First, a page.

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The Resource Center has all the info you'll need From content to user feedback, the resource center has the information you need for every level of the entrepreneurial process.
How do you deal with things when your business is on the verge of going bust? This author lays out a financial plan for working through lean years to sustain a business. Key tips: stash away cash during good times, downsize quickly if need be, and consider relocating to a lower-cost area of the country.
Barbara Carey, an entrepreneur and product innovator, tells her story about bootstrapping her company with $800 and how she secured her first order and first manufacturer. Carey's golden rule: get your product or service order first before making any business commitments.
In the first three years of running her printing solutions company, Wendy Fergerson borrowed roughly $60,000 per month on credit cards without paying any interest. Out of that experience, she recommends credit cards as a way to bootstrap a company as long as you pay attention to the details on each card for which you apply.
Warren Katz, founder of a defense-related technology company, illustrates how he took advantage of the U.S. Small Business Innovation Research (SBIR) program to provide seed funding for RandD that later turned into a major product for his company.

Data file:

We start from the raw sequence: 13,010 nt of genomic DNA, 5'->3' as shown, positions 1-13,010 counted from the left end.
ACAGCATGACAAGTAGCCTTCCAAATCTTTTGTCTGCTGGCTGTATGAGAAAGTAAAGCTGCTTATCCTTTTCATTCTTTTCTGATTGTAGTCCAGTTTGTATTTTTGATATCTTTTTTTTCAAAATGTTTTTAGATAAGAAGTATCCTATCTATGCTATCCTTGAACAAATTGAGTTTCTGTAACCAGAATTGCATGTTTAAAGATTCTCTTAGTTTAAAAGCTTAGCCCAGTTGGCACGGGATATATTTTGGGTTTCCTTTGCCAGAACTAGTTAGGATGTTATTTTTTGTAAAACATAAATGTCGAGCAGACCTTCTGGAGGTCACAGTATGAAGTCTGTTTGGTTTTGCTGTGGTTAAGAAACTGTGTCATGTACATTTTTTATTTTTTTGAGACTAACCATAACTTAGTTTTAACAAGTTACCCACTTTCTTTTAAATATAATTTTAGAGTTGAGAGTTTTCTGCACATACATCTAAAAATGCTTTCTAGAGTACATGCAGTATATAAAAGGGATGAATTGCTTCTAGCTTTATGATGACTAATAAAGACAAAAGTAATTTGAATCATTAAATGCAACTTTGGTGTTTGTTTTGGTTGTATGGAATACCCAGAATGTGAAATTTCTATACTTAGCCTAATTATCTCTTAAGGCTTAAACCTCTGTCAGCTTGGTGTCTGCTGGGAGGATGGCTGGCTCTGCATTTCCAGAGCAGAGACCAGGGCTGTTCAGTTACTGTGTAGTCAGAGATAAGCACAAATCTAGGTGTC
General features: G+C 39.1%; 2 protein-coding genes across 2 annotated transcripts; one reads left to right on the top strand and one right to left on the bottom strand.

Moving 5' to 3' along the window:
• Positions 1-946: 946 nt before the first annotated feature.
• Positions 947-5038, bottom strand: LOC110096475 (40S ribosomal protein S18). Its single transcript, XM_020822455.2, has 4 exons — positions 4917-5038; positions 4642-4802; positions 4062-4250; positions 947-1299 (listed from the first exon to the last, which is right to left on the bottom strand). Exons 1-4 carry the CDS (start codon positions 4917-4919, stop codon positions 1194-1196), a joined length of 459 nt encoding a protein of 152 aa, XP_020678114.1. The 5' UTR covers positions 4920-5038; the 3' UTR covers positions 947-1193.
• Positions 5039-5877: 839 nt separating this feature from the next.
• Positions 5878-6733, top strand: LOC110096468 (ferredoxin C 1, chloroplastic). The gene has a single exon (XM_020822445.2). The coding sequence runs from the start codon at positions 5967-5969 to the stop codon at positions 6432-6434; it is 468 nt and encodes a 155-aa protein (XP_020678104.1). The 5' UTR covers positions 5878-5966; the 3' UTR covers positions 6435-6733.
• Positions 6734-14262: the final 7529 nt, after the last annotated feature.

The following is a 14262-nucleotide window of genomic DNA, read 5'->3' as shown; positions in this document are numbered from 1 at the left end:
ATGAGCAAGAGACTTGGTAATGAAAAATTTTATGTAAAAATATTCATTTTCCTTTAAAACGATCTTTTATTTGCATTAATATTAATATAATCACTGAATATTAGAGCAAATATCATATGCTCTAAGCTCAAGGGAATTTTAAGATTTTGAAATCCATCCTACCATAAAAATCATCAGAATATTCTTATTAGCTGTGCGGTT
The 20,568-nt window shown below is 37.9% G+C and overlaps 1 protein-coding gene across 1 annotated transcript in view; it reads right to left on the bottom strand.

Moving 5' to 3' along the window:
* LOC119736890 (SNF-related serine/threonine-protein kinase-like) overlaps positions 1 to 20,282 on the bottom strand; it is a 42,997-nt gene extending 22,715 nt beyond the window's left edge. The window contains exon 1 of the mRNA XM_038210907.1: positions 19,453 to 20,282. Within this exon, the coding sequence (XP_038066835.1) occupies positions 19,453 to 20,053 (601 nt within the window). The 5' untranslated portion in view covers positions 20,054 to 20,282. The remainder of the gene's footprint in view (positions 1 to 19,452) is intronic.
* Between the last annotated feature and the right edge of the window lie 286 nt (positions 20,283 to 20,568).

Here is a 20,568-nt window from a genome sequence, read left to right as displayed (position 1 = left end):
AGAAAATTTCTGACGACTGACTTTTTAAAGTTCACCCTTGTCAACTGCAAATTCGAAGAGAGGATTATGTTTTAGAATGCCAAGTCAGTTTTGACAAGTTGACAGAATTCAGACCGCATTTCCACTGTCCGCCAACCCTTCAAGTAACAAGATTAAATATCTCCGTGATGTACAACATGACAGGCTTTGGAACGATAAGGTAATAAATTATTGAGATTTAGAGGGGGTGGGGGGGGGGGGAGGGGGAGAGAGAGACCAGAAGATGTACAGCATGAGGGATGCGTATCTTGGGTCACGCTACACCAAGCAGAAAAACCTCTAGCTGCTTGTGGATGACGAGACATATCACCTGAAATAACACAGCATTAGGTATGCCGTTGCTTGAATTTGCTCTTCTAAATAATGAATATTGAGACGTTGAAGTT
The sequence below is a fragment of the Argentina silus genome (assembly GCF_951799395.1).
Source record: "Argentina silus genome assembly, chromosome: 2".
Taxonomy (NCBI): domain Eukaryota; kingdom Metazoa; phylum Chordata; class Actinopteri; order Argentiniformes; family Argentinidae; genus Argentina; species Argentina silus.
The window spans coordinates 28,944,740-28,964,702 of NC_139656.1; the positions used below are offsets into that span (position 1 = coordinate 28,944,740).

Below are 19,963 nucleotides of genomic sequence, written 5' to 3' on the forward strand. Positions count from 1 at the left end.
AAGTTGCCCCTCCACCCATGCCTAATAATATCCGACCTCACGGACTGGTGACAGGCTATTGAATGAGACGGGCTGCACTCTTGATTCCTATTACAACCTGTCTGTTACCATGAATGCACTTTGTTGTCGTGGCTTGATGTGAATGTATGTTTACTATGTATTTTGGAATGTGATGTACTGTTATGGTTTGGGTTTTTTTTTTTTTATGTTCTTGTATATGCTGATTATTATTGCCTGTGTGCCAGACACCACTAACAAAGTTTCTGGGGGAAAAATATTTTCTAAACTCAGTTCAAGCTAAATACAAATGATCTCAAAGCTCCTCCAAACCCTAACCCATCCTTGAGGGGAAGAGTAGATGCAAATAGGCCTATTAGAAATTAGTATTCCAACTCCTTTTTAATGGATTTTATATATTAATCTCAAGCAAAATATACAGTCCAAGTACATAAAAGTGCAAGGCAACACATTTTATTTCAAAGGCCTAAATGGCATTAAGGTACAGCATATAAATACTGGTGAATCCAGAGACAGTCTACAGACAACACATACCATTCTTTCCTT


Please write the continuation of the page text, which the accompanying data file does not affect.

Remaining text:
By measuing the cash cycle--the time it takes to receive cash from sales after investing in products/services--entrepreneurs can monitor and improve internal cash flow.
To succeed in business, entrepreneurs must understand the language of business, which enables them to evaluate financial reports and make better decisions.
Entrepreneurs looking for seed capital should consider Toronto TSX Venture Exchange's Capital Pool Company (CPC) program, which allows companies to go public by merging with a CPC.
London's Alternative Investment Market (AIM) is a credible alternative for U.S. companies looking for a market listing. As with any approach to IPO, U.S. companies should research AIM's advantages and disadvantages for listing compared with U.S. stock markets.
PIPES-or Private Investment in Public Equity-as a vehicle for companies to raise capital reverses the order of public filings from IPO or secondary offering. PIPES are a worthy alternative for raising public money but should be used selectively.
Looking at ways to do a public offering, the founders of a biotech company chose a reverse merger, an alternative public offering that ultimately provided the company with access to more funding sources and higher valuation.
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